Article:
Articles on this Page
- 07/10/14--13:12: _Police Make Second ...
- 07/10/14--14:23: _Man Threatens to Sh...
- 07/10/14--17:24: _Judge Orders Accuse...
- 07/10/14--15:12: _26 Bridgeport-Area ...
- 07/10/14--15:55: _East Haven Police R...
- 07/10/14--16:47: _High Bacteria Level...
- 07/10/14--16:04: _Bank Teller to Pris...
- 07/10/14--11:33: _Clerk Stops Grandpa...
- 07/10/14--21:37: _Man Forgotten in Ce...
- 07/10/14--19:11: _Crash Closes Exit 3...
- 07/10/14--22:31: _First Pot Buyer Get...
- 07/10/14--11:48: _7-Year-Old Left in ...
- 07/10/14--15:42: _4 Injured in I-84 C...
- 07/10/14--17:05: _Glitch Drops 5,800 ...
- 07/10/14--17:21: _New Laws Regulating...
- 07/10/14--12:40: _Reward for Informat...
- 07/10/14--14:07: _Motorcycle Ride Hon...
- 07/10/14--19:51: _Bear Found Near Tax...
- 07/10/14--20:40: _Protestors Rally fo...
- 07/10/14--19:55: _Guilford Man Accuse...
- 07/10/14--13:12: Police Make Second Arrest in Hamden Bank Robbery
- 07/10/14--14:23: Man Threatens to Shoot Dog Owner Breaking Up Fight
- 07/10/14--17:24: Judge Orders Accused Video Voyeur to Stay Away From Malls
- 07/10/14--15:12: 26 Bridgeport-Area Sex Offenders Facing New Charges
- Carlton Bailey, 58
- Ramon Barksdale, 43
- Jose Castro, 52
- Eldrege Christmas, 29
- Donald Crowder, 45
- Shawn Draper, 30
- Robert Denzel, failure to register and violation of probation
- Ricarrdo Echevarria, 29
- Edwin Fernandez, 55
- Glen Forney, 49, violation of probation
- Allen Freeman, 57
- Ocie Gorman, 36
- Danny Kinard, 54
- Lester Janus, 51
- Christopher Kendall, 31
- Timothy Johnson, 29
- Dennis Lawyer, 51
- Alexander Lemon, 45
- Moses Littlejohn, 45
- Benito Ocasio Vargas, 47, failure to register and sexual assault
- Ralph Olavarria, 45
- Albert Payton, 52
- Kelly Smith, 31
- James Sparrow, 30
- Marlon Standbury, 41
- Kevin Tucker, 51
- 07/10/14--15:55: East Haven Police Recruits Undergo Training
- 07/10/14--16:47: High Bacteria Levels Close Fort Trumbull Beach
- 07/10/14--16:04: Bank Teller to Prison for Stealing From Accounts
- 07/10/14--11:33: Clerk Stops Grandparents From Falling Victim to Scam
- 07/10/14--21:37: Man Forgotten in Cell Wants Answers
- 07/10/14--19:11: Crash Closes Exit 32 off I-84 West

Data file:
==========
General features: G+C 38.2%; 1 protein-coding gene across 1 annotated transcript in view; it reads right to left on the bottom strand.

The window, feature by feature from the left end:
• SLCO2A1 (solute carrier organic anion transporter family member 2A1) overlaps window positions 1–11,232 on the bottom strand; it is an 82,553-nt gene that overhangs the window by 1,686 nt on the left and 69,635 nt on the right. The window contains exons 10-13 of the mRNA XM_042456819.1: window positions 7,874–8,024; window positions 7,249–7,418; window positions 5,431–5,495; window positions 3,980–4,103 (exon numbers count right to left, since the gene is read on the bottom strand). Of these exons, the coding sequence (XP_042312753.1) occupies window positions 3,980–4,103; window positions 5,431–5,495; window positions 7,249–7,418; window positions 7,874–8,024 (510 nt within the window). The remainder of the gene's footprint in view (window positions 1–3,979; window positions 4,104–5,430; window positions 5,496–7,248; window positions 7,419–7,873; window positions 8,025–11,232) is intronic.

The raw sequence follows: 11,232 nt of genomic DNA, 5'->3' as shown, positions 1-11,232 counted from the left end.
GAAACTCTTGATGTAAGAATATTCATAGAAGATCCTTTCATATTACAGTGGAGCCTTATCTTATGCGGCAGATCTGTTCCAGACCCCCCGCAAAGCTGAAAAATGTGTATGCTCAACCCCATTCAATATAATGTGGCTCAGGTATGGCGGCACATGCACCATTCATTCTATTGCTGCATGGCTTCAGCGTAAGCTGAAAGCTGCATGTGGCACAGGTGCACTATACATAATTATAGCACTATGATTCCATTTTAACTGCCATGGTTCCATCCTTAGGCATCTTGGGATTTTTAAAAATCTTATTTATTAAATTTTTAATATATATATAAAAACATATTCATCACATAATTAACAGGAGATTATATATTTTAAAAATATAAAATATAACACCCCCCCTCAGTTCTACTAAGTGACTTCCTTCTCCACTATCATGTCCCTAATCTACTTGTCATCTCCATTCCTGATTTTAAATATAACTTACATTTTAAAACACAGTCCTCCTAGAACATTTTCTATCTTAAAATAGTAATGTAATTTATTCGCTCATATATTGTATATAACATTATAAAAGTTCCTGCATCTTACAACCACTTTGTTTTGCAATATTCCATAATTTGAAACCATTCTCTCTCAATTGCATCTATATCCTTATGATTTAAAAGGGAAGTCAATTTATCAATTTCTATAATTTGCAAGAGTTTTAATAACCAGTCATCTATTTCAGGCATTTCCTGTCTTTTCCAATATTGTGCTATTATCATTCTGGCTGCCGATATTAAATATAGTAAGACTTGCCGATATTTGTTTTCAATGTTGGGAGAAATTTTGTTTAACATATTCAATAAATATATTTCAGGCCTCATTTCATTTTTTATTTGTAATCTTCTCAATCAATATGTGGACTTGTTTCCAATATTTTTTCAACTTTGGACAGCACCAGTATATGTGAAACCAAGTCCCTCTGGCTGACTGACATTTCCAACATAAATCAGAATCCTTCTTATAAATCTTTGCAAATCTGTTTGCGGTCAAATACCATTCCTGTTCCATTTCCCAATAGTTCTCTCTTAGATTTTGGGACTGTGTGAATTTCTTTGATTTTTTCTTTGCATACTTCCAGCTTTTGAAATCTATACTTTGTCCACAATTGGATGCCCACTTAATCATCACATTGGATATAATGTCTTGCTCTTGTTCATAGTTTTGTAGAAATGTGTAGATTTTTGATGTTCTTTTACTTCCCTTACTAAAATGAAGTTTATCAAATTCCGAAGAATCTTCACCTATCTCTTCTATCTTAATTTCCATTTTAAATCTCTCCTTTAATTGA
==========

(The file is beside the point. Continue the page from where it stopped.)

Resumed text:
- 07/10/14--22:31: First Pot Buyer Gets Job Back
- 07/10/14--11:48: 7-Year-Old Left in Car Outside North Haven Target: Police
- 07/10/14--15:42: 4 Injured in I-84 Crash in Tolland
- 07/10/14--17:05: Glitch Drops 5,800 Access Health Customers
- 07/10/14--17:21: New Laws Regulating Cost of Electricity
- Electric bills are now required to show what customers’ rates would have been under standard rather than third-party service
- Providers must post their highest and lowest possible rates online and send them to PURA
- Initial rates must remain fixed for at least three months after customers sign up
- Suppliers must allow customers to switch back to standard service within 48 hours or to another third-party provider within 30 days of signing up
- After a year, providers must allow customers to switch to another provider within 48 hours if they so choose
- Suppliers must minimize or eliminate early termination fees
- Suppliers must obtain written consent from customer before switching that customer from fixed-rate to variable-rate contract
- 07/10/14--12:40: Reward for Information About Shooting Death of Shelton Teen
- 07/10/14--14:07: Motorcycle Ride Honors Roxbury Boy Killed in ATV Crash
- 07/10/14--19:51: Bear Found Near Taxiway at Bradley Air National Guard Base
- 07/10/14--20:40: Protestors Rally for Immigration Reform in New Haven
- 07/10/14--19:55: Guilford Man Accused of Sexting Underage Girls
Police have arrested the man accused of robbing a Webster Bank in Hamden earlier this month, just days after arresting his alleged getaway driver.
Just after midnight July 3, 47-year-old Michael Lindsey contacted police to identify himself as the bank robber and turn himself in, according to police.